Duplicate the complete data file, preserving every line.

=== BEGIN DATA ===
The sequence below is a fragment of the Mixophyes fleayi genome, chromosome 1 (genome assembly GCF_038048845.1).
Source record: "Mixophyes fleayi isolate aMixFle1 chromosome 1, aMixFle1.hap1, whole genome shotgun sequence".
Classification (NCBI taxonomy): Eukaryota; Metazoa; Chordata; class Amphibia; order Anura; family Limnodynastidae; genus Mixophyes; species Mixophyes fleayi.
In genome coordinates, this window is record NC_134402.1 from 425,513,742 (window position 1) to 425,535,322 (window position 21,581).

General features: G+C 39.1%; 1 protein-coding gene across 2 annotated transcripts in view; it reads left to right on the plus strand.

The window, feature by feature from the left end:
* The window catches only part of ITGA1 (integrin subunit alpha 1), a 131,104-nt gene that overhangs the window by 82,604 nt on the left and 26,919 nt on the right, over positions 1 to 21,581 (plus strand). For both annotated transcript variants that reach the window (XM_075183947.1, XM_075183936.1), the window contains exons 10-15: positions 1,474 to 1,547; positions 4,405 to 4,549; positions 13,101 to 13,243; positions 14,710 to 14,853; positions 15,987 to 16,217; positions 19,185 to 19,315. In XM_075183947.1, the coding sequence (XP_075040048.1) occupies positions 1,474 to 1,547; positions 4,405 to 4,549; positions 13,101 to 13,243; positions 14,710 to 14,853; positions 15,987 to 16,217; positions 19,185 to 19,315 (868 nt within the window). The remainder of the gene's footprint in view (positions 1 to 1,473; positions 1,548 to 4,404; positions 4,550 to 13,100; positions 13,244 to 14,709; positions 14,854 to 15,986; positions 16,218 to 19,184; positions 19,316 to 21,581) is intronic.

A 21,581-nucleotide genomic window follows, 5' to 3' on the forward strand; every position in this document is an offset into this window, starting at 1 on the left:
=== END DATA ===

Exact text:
The sequence below is a fragment of the Mixophyes fleayi genome, chromosome 1 (genome assembly GCF_038048845.1).
Source record: "Mixophyes fleayi isolate aMixFle1 chromosome 1, aMixFle1.hap1, whole genome shotgun sequence".
Classification (NCBI taxonomy): Eukaryota; Metazoa; Chordata; class Amphibia; order Anura; family Limnodynastidae; genus Mixophyes; species Mixophyes fleayi.
In genome coordinates, this window is record NC_134402.1 from 425,513,742 (window position 1) to 425,535,322 (window position 21,581).

General features: G+C 39.1%; 1 protein-coding gene across 2 annotated transcripts in view; it reads left to right on the plus strand.

The window, feature by feature from the left end:
* The window catches only part of ITGA1 (integrin subunit alpha 1), a 131,104-nt gene that overhangs the window by 82,604 nt on the left and 26,919 nt on the right, over positions 1 to 21,581 (plus strand). For both annotated transcript variants that reach the window (XM_075183947.1, XM_075183936.1), the window contains exons 10-15: positions 1,474 to 1,547; positions 4,405 to 4,549; positions 13,101 to 13,243; positions 14,710 to 14,853; positions 15,987 to 16,217; positions 19,185 to 19,315. In XM_075183947.1, the coding sequence (XP_075040048.1) occupies positions 1,474 to 1,547; positions 4,405 to 4,549; positions 13,101 to 13,243; positions 14,710 to 14,853; positions 15,987 to 16,217; positions 19,185 to 19,315 (868 nt within the window). The remainder of the gene's footprint in view (positions 1 to 1,473; positions 1,548 to 4,404; positions 4,550 to 13,100; positions 13,244 to 14,709; positions 14,854 to 15,986; positions 16,218 to 19,184; positions 19,316 to 21,581) is intronic.

A 21,581-nucleotide genomic window follows, 5' to 3' on the forward strand; every position in this document is an offset into this window, starting at 1 on the left: